You Are Reading
Inside Leyna Bloom’s History-Making Cannes Experience

Inside Leyna Bloom’s History-Making Cannes Experience

From the moment Leyna Bloom read the script for Port Authority, she connected with its story. An actress, dancer, and model Bloom has undertaken her share of creative projects, but writer-director Danielle Lessovitz’s coming of age romance stood out as something special. “I knew it had the potential to do something amazing, it was so current,” shared Bloom who was struck by the contemporary nature of the love story set against the backdrop of Harlem’s kiki ballroom scene and its diverse behind the scenes team. “There were so many black and brown bodies attached to it. Fionn [Whitehead] was attached. Martin [Scorsese] was attached. A Jewish lesbian woman was the director and writer. I knew it was going to go somewhere, but I had no idea that place would be Cannes.”

The film, which premiered last week in Cannes’ Un Certain Regard section has received a warm reception at the festival. Praised for its authenticity and Bloom’s performance as Wye, a street smart young woman whose relationship with a naive Midwesterner drives the plot, it is the first Cannes selection to feature a trans woman of color as its lead, as well as the first to have a trans producer at the helm, Jari Jones. For Bloom, who describes every day of the production as a learning experience, the history-making premiere was especially meaningful. “A huge highlight was seeing my brothers vogue on the red carpet,” she says of the viral moment when co-stars Taliek Jeqon, Christopher ‘Afrika’ Quarles, Eddie Plaza (aka Miggy Mulan), Paris Warren (aka Monsieur Pariè), and Devon Carpenter treated the paparazzi to an impromptu ball on the steps of Palais de Festival. “I was a young kid in the Southside of Chicago, so seeing that was life-changing for me. I started crying, I’ll never forget that.”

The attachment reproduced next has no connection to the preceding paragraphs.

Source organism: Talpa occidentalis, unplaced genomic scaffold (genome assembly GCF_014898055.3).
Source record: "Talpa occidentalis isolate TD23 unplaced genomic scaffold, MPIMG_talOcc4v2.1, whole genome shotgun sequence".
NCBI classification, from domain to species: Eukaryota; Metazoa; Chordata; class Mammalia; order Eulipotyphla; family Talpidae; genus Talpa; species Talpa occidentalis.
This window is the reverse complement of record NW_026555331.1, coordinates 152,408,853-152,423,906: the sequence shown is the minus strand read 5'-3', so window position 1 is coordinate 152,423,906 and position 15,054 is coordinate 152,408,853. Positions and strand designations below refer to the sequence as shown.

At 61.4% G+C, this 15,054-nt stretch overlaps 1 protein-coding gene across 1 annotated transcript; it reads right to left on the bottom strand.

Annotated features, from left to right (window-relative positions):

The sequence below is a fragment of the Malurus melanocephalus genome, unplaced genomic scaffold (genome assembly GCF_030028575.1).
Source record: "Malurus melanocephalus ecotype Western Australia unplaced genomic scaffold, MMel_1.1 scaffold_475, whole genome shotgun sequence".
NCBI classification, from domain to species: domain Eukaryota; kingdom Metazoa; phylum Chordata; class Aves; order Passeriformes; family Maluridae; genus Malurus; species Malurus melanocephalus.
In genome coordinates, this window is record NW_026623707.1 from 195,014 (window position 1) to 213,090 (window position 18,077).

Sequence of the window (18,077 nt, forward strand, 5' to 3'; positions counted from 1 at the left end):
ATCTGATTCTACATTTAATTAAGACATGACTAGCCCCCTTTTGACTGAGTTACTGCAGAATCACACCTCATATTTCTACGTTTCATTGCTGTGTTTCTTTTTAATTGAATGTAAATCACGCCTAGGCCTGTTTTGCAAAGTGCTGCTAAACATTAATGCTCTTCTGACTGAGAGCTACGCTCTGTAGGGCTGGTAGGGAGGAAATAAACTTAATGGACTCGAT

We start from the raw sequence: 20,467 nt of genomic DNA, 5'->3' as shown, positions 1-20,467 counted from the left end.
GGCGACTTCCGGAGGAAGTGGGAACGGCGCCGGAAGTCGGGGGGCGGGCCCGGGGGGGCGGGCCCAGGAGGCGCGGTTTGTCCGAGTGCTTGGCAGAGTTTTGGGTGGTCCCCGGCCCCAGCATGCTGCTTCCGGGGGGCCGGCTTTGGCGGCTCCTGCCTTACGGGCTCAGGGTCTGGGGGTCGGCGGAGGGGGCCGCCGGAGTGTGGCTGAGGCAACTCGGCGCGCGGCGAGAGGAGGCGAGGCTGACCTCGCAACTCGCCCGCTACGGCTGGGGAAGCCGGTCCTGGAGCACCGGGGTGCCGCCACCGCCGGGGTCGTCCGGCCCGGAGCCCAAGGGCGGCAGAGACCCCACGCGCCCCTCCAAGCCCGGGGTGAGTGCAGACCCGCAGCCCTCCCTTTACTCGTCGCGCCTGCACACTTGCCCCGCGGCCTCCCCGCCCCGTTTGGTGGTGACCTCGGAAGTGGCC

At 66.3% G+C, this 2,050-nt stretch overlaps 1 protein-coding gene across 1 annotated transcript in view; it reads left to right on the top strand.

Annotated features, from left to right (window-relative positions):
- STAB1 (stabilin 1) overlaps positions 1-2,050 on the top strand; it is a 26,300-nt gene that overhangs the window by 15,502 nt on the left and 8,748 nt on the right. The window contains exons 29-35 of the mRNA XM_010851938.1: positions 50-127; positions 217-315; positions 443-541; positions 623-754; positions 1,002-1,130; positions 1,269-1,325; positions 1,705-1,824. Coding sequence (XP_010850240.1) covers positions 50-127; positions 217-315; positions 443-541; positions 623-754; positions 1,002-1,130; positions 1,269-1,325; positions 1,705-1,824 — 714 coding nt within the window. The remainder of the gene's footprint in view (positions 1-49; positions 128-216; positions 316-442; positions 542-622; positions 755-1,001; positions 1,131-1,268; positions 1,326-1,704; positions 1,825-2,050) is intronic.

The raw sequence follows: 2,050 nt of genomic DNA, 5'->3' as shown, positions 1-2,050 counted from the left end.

The unforgettable night kickstarted Bloom’s Cannes experience. With a full schedule of interviews and events she made the most of her time at the festival paying a visit to Dior’s beauty suite, sharing a dance with Salma Hayek, and most importantly garnering well-deserved awards buzz for her first significant role—one she hopes has as big an impact on the audience as it’s had on her. “I want people to take away that no matter what your background is or what your walk in life is, you can come together,” she says. “You can find love, find friendship, and you can find yourself! That’s the most important thing, that’s what the movie is about, it’s about people finding themselves in the craziest areas. That’s what life is about.”